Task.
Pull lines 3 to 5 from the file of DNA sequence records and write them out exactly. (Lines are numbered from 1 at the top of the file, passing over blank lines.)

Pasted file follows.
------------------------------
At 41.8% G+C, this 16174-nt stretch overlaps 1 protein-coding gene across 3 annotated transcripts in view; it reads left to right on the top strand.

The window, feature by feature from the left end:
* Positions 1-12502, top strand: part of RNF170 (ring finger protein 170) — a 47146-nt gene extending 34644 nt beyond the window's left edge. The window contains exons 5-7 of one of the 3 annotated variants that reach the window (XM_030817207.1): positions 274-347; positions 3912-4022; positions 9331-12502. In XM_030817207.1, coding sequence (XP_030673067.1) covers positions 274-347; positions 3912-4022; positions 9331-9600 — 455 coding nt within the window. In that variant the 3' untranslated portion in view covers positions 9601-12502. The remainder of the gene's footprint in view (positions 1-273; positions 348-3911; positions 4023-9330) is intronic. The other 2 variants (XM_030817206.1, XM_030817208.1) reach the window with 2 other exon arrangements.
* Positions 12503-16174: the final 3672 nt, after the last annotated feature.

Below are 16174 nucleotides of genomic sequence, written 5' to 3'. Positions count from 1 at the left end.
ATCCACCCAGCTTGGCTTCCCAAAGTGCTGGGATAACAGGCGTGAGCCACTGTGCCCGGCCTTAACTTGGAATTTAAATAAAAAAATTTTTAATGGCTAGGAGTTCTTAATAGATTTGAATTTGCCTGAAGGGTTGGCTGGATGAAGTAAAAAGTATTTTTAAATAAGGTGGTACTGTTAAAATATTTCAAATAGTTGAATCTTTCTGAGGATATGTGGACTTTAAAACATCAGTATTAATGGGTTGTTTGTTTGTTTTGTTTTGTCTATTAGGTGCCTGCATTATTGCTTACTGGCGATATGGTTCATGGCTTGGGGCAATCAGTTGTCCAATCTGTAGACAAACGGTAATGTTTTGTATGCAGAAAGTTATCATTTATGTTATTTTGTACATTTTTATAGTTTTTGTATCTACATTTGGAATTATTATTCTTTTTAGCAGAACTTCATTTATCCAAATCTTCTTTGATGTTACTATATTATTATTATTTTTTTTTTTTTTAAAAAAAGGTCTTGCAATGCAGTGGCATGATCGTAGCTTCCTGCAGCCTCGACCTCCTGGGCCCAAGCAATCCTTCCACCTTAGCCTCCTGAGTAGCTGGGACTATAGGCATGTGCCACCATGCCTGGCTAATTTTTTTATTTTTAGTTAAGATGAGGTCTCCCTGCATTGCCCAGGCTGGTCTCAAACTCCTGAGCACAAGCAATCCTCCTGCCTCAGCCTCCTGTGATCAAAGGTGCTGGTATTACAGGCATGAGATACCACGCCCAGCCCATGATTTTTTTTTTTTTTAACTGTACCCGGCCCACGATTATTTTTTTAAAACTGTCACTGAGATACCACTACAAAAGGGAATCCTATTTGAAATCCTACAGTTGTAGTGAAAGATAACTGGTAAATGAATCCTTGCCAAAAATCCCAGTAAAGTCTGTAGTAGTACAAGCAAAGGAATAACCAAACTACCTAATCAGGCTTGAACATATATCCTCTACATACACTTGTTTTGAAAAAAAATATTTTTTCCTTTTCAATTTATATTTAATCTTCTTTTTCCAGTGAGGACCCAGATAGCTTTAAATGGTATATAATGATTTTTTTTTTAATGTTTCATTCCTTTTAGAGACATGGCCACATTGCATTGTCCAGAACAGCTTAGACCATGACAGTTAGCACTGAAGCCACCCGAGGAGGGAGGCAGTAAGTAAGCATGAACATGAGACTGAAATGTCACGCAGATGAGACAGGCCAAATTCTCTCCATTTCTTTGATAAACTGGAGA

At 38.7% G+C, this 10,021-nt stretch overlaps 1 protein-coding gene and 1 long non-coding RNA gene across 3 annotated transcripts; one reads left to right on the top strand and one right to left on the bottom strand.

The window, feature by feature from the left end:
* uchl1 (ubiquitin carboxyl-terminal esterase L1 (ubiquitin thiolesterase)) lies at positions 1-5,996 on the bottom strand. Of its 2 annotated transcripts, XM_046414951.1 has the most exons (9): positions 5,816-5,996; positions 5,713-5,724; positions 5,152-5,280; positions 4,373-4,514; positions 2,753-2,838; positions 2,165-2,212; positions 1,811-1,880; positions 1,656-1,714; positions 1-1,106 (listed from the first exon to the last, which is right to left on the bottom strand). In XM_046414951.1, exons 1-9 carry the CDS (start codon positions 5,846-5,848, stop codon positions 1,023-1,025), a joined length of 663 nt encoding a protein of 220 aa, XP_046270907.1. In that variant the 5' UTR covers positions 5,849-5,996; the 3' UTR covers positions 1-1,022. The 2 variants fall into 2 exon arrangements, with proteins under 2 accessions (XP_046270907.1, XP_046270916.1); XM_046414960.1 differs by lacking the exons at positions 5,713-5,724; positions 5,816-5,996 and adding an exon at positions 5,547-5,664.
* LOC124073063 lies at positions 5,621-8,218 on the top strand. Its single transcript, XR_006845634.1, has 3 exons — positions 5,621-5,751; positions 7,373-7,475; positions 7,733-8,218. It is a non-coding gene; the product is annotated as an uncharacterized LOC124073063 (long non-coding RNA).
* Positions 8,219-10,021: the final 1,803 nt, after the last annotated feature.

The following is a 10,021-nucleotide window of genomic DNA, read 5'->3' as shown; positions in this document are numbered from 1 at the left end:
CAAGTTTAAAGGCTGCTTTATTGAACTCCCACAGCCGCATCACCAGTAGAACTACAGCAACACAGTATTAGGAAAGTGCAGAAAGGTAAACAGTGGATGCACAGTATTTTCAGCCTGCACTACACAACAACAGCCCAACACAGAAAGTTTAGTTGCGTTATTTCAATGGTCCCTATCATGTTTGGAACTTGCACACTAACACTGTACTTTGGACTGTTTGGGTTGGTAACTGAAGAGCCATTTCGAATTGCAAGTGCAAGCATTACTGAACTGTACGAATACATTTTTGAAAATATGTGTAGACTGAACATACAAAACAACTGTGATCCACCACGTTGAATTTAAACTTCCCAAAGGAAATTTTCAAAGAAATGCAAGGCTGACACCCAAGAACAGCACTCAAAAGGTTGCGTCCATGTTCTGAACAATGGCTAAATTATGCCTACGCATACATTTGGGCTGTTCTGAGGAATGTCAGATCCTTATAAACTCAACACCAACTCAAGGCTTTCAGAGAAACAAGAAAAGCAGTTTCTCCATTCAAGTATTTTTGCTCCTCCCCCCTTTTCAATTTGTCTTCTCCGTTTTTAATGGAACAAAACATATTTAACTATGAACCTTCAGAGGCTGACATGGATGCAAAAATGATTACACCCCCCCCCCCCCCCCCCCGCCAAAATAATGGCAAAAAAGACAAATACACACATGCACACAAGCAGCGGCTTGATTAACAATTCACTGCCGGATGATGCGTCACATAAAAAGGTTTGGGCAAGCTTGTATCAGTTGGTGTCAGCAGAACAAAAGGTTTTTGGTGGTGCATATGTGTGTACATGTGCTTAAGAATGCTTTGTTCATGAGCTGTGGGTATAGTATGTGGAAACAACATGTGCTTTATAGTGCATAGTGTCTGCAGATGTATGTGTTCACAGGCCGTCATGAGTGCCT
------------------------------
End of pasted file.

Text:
* Positions 1-12502, top strand: part of RNF170 (ring finger protein 170) — a 47146-nt gene extending 34644 nt beyond the window's left edge. The window contains exons 5-7 of one of the 3 annotated variants that reach the window (XM_030817207.1): positions 274-347; positions 3912-4022; positions 9331-12502. In XM_030817207.1, coding sequence (XP_030673067.1) covers positions 274-347; positions 3912-4022; positions 9331-9600 — 455 coding nt within the window. In that variant the 3' untranslated portion in view covers positions 9601-12502. The remainder of the gene's footprint in view (positions 1-273; positions 348-3911; positions 4023-9330) is intronic. The other 2 variants (XM_030817206.1, XM_030817208.1) reach the window with 2 other exon arrangements.
* Positions 12503-16174: the final 3672 nt, after the last annotated feature.

Below are 16174 nucleotides of genomic sequence, written 5' to 3'. Positions count from 1 at the left end.